Greg Valliere, chief U.S. policy strategist for AGF Investments, believes the “growing public anxiety over inflation will become an obstacle for proponents of more federal spending,” and that Sen. Joe Manchin, D-W.Va., “may delay consideration of the massive $1.75 trillion social spending bill; he wants to wait until inflation subsides.”
A social spending bill, including tax hikes on high earners, “could move in the House soon, but progress will be very slow in the Senate because of Manchin’s reservations and Joe Biden’s clear loss of political capital,” Valliere told ThinkAdvisor Monday.
Washington-based Valliere is a go-to resource on interpreting the nexus between Washington and Wall Street. We caught up with him Monday to pick his brain on the trends of the day and how he spends his down time.
1. What market indicator, industry statistic, regulatory change or advisor trend are you watching most closely right now and why?
I look at the Treasury 10-year bond more than any indicator, and it’s been eerily tranquil — yields have not soared, as you might expect with inflation taking off. This tells me that the economy may only grow moderately in the next few months.
2. How has it been changing recently (2021) and how do you expect it to change (2022)?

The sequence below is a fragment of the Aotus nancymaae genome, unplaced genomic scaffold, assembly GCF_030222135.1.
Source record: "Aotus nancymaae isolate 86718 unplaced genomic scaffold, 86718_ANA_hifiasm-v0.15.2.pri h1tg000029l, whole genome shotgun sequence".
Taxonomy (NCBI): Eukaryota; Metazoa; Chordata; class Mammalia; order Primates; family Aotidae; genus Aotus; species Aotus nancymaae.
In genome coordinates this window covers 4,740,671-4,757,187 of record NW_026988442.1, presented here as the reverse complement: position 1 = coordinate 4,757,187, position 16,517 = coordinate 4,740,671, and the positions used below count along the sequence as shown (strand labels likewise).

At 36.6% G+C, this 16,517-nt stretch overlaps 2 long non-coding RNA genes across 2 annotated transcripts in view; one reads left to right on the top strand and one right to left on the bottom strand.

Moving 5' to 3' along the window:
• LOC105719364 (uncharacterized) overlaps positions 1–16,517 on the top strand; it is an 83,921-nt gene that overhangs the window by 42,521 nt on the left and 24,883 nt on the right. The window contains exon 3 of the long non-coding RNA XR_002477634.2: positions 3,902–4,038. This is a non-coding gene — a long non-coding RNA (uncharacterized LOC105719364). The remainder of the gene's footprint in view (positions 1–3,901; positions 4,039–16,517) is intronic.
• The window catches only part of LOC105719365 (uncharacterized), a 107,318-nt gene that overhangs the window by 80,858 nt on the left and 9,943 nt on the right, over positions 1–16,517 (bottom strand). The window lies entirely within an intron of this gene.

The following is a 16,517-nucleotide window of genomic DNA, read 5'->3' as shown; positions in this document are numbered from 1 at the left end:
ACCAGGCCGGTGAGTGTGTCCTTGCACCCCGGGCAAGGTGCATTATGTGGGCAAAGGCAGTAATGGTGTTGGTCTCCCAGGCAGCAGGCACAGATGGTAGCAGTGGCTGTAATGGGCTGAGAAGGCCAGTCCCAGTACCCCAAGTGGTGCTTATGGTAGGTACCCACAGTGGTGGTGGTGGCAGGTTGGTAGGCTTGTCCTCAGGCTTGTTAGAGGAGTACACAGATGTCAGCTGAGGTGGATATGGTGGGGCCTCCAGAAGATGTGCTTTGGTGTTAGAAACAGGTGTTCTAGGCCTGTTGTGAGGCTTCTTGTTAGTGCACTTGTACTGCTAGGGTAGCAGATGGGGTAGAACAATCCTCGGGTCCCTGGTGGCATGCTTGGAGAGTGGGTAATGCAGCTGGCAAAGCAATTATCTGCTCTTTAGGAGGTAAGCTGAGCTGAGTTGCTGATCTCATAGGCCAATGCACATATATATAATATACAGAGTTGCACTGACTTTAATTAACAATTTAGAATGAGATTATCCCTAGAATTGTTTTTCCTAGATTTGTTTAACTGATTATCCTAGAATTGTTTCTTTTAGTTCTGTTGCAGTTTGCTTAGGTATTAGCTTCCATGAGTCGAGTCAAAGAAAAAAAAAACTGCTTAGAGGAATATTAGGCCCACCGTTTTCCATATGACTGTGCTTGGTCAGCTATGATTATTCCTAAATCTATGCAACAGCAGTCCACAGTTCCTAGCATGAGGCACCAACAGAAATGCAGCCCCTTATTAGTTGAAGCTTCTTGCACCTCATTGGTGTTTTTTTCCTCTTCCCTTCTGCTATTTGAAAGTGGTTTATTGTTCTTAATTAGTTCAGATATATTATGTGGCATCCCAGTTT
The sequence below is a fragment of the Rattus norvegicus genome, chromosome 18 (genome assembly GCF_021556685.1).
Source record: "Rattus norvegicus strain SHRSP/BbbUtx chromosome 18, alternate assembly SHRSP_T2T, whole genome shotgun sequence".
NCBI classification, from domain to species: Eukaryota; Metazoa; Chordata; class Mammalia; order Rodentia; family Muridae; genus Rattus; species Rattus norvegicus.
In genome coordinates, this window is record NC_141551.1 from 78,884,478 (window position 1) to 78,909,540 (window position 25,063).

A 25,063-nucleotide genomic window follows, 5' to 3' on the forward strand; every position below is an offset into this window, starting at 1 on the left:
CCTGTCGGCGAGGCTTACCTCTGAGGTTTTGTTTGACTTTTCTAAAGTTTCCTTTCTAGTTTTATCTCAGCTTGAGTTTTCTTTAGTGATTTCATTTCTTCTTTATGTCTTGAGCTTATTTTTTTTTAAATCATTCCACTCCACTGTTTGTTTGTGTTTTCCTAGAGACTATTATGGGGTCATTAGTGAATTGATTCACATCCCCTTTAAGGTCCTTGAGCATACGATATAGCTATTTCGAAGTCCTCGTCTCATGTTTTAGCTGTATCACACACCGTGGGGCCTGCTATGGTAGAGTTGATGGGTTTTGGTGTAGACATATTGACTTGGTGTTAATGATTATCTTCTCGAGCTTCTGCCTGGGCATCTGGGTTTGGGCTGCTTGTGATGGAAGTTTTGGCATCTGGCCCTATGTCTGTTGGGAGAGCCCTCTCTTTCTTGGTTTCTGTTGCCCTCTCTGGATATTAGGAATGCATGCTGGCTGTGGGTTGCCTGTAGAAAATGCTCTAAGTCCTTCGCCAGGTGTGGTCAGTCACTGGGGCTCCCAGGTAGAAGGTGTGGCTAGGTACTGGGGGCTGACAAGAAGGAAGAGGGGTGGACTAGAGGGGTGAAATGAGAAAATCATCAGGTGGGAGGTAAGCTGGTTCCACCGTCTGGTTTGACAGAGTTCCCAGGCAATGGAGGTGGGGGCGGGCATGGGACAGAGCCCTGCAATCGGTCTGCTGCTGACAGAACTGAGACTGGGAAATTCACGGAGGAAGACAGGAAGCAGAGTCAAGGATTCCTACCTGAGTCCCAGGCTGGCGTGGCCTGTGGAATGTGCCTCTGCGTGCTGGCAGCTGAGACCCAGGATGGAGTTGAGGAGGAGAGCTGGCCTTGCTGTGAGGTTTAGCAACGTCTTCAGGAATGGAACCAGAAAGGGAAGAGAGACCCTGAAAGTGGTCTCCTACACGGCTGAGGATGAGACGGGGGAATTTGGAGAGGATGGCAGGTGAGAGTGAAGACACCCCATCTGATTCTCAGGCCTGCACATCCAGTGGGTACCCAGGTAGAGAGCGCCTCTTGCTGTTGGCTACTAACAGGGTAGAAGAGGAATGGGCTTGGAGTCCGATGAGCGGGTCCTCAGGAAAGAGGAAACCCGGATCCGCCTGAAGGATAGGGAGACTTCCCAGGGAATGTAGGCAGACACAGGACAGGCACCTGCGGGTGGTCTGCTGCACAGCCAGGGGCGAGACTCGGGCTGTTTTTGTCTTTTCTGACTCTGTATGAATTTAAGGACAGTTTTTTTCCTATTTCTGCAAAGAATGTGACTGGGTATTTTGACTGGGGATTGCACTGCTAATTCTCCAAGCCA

I have to think that yields eventually will rise, with the 10-year hitting 2% by summer.
3. What would you suggest advisors do now or consider doing in the future about it?
I think a gradually rising bond yield is nothing to worry about — the Fed has telegraphed its intentions. I always watch the Fed press conferences after FOMC meetings — invaluable information.
4. Who or what critical source of information do you track, or follow online, to keep up with this or other trends?
I look carefully at most of the big economic reports — the jobs report is the most crucial but inflation data is important also.
5. Are you changing any of your work habits at this stage of the pandemic? Why/why not?
I really haven’t changed work habits. I devour several publications — Wash Post, WSJ, NYT, Politico, The Hill, Bloomberg, Reuters, Roll Call, CNBC, etc. I don’t always agree with the WSJ editorial page, but their Washington reporters are excellent. Always asking what’s relevant for investors.